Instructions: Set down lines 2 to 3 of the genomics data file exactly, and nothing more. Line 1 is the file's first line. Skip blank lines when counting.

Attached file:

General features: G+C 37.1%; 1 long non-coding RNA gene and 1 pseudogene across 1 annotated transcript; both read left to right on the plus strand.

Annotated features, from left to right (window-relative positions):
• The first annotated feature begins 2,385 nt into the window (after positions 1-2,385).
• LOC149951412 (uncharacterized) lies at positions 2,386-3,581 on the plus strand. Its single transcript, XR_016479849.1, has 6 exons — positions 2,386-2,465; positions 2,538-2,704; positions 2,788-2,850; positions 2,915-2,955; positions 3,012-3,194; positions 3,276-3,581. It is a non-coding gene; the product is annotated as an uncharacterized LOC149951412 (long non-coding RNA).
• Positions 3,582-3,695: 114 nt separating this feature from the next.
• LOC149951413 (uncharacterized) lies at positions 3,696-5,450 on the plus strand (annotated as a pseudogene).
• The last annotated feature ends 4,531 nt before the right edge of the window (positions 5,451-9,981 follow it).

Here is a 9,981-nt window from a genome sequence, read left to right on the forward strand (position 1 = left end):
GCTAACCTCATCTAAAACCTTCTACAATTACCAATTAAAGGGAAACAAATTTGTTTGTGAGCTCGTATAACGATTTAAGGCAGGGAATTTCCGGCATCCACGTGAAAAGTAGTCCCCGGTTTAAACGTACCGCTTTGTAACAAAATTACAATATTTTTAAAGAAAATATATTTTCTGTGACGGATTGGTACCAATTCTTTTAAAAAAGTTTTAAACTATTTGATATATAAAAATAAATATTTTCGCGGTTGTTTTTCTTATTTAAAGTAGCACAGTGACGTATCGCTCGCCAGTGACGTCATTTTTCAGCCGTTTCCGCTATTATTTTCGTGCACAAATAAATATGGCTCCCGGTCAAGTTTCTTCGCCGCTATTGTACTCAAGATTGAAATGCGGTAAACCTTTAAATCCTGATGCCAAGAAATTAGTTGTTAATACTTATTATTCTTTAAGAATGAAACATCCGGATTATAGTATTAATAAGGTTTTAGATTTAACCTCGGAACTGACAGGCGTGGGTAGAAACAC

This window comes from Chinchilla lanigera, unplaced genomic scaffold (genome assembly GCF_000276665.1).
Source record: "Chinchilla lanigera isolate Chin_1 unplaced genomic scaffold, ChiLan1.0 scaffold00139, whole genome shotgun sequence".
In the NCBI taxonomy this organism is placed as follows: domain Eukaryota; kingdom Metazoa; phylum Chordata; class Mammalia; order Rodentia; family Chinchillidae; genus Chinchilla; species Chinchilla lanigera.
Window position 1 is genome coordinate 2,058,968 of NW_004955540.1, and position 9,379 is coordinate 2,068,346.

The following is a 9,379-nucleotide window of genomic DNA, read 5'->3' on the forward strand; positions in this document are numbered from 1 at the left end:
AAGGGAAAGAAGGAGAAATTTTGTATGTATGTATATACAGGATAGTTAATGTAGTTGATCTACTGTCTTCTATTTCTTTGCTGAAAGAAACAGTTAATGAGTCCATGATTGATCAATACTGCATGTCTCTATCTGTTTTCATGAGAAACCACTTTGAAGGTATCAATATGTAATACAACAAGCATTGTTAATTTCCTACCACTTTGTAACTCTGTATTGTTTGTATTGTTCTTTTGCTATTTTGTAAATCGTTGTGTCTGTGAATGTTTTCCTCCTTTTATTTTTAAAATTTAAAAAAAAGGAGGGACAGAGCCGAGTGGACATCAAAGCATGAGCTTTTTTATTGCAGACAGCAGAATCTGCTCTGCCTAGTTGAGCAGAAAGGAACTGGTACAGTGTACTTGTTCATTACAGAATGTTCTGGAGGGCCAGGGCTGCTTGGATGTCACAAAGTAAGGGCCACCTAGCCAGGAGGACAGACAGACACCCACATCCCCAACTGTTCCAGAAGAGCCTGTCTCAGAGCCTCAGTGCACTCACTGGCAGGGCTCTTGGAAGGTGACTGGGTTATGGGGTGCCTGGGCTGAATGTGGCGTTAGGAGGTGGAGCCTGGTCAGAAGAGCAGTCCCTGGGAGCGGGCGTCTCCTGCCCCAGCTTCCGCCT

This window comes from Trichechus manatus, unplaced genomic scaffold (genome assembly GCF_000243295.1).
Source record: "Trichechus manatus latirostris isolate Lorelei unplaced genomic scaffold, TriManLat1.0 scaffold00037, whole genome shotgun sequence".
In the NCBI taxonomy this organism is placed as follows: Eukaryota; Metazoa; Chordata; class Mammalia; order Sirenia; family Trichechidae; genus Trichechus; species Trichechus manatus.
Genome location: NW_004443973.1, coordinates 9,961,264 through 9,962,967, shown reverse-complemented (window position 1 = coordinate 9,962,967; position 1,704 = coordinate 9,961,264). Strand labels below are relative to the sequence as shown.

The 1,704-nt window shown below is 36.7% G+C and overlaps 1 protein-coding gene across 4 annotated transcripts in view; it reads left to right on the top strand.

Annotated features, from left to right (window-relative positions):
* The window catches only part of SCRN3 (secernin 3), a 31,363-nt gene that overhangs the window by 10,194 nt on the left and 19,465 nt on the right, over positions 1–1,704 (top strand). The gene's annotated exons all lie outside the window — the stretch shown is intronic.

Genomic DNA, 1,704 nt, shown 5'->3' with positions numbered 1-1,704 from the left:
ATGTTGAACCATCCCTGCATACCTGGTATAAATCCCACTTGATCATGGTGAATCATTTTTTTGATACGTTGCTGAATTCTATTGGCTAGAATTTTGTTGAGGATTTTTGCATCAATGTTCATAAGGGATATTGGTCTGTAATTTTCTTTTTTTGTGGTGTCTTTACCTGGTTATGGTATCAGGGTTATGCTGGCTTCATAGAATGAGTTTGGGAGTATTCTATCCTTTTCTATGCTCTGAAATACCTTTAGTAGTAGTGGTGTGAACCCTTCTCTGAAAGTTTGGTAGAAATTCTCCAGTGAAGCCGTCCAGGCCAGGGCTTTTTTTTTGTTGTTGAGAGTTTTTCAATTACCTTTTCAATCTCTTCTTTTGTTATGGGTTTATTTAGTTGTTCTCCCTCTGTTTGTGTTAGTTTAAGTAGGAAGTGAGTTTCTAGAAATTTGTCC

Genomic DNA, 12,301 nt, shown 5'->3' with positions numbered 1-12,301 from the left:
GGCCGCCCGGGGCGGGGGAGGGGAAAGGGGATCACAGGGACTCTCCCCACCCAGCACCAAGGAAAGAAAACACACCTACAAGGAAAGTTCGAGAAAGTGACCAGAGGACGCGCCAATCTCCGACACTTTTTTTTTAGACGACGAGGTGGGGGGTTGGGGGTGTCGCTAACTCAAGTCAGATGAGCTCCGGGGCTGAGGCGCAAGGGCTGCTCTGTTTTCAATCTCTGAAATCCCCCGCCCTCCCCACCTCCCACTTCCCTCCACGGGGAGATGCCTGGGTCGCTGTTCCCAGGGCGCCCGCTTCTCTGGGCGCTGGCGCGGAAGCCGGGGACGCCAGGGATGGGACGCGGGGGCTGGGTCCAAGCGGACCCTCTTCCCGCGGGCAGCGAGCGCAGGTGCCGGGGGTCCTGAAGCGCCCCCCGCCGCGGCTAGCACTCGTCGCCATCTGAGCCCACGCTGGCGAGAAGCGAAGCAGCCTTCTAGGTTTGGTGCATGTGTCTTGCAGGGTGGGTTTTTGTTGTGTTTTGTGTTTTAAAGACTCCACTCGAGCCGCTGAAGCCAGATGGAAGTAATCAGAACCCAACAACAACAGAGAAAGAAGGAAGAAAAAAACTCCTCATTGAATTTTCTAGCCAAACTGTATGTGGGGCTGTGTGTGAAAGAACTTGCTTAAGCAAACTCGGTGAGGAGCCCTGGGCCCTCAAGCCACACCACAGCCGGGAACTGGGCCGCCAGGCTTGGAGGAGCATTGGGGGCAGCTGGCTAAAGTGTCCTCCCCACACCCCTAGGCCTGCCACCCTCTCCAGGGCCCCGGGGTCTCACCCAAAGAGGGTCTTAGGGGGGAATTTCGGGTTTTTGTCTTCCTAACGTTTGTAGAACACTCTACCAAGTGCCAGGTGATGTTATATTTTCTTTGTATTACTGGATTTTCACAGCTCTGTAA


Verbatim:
Annotated features, from left to right (window-relative positions):
• The first annotated feature begins 2,385 nt into the window (after positions 1-2,385).